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Singer 9980 vs. Singer C440 Comparison

The Singer 9980 and the Singer C440 are two of the most popular affordable sewing machines we will compare today. In addition to being packed with features in an affordable price range, these two sewing machines produced excellent stitch quality.

What are the main differences between them? Allow me to simplify my answers here.

Singer 9980 vs. Singer C440: Comparison in Features

Sewing Machine Types

Singer 9980 and Singer C440 are both computerized sewing machines. Computerized sewing machines allow you to save new patterns and stitch types to the onboard memory. It is possible for users to create their own stitches, or even patterns, depending on the machine they work with.

In contrast to what you might think, digital machines may be the easiest to use. Rather than complicating our lives, they actually make them easier. In other words, they were supposed to simplify and speed up the process of making clothing.

Singer 9980 vs. Singer C440 : Built-in Stitches

The Singer 9980 sewing machine comes with an attractive amount of built-in stitches, 820 to be exact. Within those 820 stitches you can find standard stitches, decorative stitches and easy-to-use buttonhole stitches. While the Singer C440 features 200 stitches. Similar to the Singer 9980, these stitches include standard and decorative stitches.

Weight

The Singer 9980 sewing machine weighs approximately 20 lbs, while the Singer C440 sewing machine comes with a weight of 18.5 lbs.

When you don’t have a specific spot in your home where your sewing machine belongs, the extra weight can become burdensome.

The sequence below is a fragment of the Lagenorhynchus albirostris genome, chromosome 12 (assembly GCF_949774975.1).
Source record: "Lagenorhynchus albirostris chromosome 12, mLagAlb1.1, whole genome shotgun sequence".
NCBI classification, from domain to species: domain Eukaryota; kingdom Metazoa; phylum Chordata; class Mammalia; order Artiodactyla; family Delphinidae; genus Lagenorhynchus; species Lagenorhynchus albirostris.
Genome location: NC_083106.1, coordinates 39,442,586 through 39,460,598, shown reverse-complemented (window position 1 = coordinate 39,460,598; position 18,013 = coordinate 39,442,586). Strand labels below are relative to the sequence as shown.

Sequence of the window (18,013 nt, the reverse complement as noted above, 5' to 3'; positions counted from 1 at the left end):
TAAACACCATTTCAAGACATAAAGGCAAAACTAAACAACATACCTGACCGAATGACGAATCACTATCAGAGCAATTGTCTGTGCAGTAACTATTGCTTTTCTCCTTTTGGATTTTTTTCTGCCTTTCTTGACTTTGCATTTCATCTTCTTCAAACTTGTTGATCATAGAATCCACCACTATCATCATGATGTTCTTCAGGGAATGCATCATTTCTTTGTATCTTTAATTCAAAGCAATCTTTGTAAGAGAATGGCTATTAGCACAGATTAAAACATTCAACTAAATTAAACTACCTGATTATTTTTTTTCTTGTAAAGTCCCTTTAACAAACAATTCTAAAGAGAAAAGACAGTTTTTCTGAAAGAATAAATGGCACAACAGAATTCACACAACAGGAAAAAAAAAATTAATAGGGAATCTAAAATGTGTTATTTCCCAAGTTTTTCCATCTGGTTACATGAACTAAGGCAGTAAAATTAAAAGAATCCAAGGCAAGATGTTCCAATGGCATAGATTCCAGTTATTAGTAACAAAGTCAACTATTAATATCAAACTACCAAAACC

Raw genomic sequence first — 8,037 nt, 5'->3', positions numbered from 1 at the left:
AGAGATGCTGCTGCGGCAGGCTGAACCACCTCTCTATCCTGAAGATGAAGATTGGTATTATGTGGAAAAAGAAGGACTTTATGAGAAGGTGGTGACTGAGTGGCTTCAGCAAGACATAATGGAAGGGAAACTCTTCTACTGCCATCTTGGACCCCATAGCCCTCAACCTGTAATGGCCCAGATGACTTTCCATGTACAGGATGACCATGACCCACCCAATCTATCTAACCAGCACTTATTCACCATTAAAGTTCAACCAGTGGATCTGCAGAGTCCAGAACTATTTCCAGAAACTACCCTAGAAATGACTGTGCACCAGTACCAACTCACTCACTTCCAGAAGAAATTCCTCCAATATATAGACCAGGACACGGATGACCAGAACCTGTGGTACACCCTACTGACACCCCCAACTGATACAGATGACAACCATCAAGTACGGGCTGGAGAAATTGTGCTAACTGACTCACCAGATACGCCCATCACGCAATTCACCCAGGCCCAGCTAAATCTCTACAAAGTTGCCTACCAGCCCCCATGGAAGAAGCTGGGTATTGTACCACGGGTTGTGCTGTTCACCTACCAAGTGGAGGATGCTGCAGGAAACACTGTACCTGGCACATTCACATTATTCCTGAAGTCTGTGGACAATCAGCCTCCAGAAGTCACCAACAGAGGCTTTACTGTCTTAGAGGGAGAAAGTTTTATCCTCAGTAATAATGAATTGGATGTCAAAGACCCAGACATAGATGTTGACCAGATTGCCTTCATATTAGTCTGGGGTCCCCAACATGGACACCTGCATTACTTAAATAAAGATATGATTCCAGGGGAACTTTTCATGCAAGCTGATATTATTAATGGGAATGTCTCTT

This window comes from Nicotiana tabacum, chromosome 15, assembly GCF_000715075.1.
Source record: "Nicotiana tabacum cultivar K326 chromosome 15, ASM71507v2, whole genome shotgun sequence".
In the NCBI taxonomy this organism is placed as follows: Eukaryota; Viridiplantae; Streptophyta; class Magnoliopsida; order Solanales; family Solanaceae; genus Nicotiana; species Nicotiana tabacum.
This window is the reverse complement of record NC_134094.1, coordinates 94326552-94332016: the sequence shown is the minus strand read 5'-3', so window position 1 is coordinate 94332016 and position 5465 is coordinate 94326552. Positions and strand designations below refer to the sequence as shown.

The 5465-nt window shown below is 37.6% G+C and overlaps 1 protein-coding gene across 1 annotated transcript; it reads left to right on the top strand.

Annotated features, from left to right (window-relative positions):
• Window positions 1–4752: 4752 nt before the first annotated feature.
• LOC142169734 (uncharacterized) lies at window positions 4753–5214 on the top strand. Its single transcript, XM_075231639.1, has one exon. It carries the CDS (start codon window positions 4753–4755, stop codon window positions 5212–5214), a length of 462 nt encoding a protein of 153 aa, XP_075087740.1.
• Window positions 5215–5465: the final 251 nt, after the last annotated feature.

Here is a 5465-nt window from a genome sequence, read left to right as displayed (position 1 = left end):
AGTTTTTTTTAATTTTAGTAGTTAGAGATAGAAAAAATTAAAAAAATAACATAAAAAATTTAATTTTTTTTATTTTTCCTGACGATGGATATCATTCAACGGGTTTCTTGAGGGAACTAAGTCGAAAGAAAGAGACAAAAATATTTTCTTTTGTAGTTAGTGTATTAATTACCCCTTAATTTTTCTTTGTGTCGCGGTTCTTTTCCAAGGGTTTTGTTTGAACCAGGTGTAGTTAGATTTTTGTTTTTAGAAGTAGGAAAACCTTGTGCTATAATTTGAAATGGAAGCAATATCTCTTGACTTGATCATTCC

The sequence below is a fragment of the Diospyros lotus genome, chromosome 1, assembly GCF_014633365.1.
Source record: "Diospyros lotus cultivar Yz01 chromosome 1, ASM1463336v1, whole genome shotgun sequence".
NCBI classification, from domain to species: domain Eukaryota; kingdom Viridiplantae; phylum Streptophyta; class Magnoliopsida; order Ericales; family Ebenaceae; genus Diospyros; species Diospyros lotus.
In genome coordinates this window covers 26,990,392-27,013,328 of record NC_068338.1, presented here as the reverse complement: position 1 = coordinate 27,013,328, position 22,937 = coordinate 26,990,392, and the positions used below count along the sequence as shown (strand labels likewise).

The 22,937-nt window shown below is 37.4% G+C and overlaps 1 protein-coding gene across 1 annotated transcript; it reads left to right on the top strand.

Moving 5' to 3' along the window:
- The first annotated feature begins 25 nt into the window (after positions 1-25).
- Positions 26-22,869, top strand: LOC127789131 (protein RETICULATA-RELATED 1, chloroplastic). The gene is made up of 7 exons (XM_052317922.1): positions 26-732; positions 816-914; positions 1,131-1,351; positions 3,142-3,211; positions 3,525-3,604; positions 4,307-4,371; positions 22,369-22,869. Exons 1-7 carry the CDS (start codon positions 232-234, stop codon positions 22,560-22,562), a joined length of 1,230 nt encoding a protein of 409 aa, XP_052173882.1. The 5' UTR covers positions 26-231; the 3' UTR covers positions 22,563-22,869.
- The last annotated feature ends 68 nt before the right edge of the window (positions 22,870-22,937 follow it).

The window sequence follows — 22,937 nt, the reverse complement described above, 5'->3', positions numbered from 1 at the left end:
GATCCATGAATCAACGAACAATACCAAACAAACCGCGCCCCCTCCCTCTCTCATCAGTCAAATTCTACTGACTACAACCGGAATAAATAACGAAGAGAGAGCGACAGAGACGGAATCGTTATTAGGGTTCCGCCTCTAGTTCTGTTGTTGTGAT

Start/Stop Button

Both the Singer 9980 and Singer C440 come with a start/stop button. A start/stop button is an important accessibility feature. If you’re unable, for whatever reason, to use the foot pedal, a start/stop button allows you to run your sewing machine anyway. It’s also invaluable for making perfect one-step automatic buttonholes.

Speed Control Slider

The Singer 9980 arrives with a speed control slider while the Singer C440 sewing machine doesn’t. A speed control slide is a useful feature that allows you to set the maximum speed you are comfortable with.

Automatic Needle Threader

Many sewing machines sold today come with an automatic threader function. This is essentially a lever that will guide the thread through the eye of your sewing needle for you so that you don’t have to do it yourself. Many sewists prefer to thread their own needles, but if you have difficulty performing this task, then a machine with an automatic needle threader might be very useful for you. Fortunately, these two sewing machines both come with automatic needle threader, allowing you to thread the machine with ease.

Drop-in Bobbin

The advantage of easy drop-in, top load bobbins is that you can readily see how much thread is left on the bobbin through the window. You do not have to remove the bobbin case to insert a new bobbin, and you do not have to remove the accessory tray from the free arm to change bobbins. Both the Singer 9980 sewing machine and the Singer C440 come with this user-friendly feature.

Drop Feed

The most common type of feeding mechanism in a home sewing machine (and some industrial machines) is the drop feed, also known as the regular feed system. Both Singer 9980 and Singer C440 come equipped with a drop feed system, which grabs the fabric and moves it along through the machine.

Free Arm

There is free arm on both the Singer 9980 and the Singer C440. The free arm is a very useful feature to all sewing machines as it makes sewing one layer of fabric without catching another. This is because all of the workings around the bobbin race, feed dogs, and needles are housed there.

Singer 9980 Singer C440
Product Image
Sewing Machine Type Computerized Computerized
Stitches 820 200
Buttonhole Styles 13 one-step 13 one-step
Start/Stop Button Yes Yes
Built-in Memory Yes Yes
Programmable Needle Up/Down Yes Yes
Monogramming Font Yes, 5 Yes
Drop Feed Yes Yes
Free Arm Yes Yes
Working Light Yes, 2 LEDs Yes 3 LEDs
Speed Control Slider Yes No
Weight 20 lbs 18.5 lbs
Extra High Presser Foot Lifter Yes
Snap-on Presser Foot Yes Yes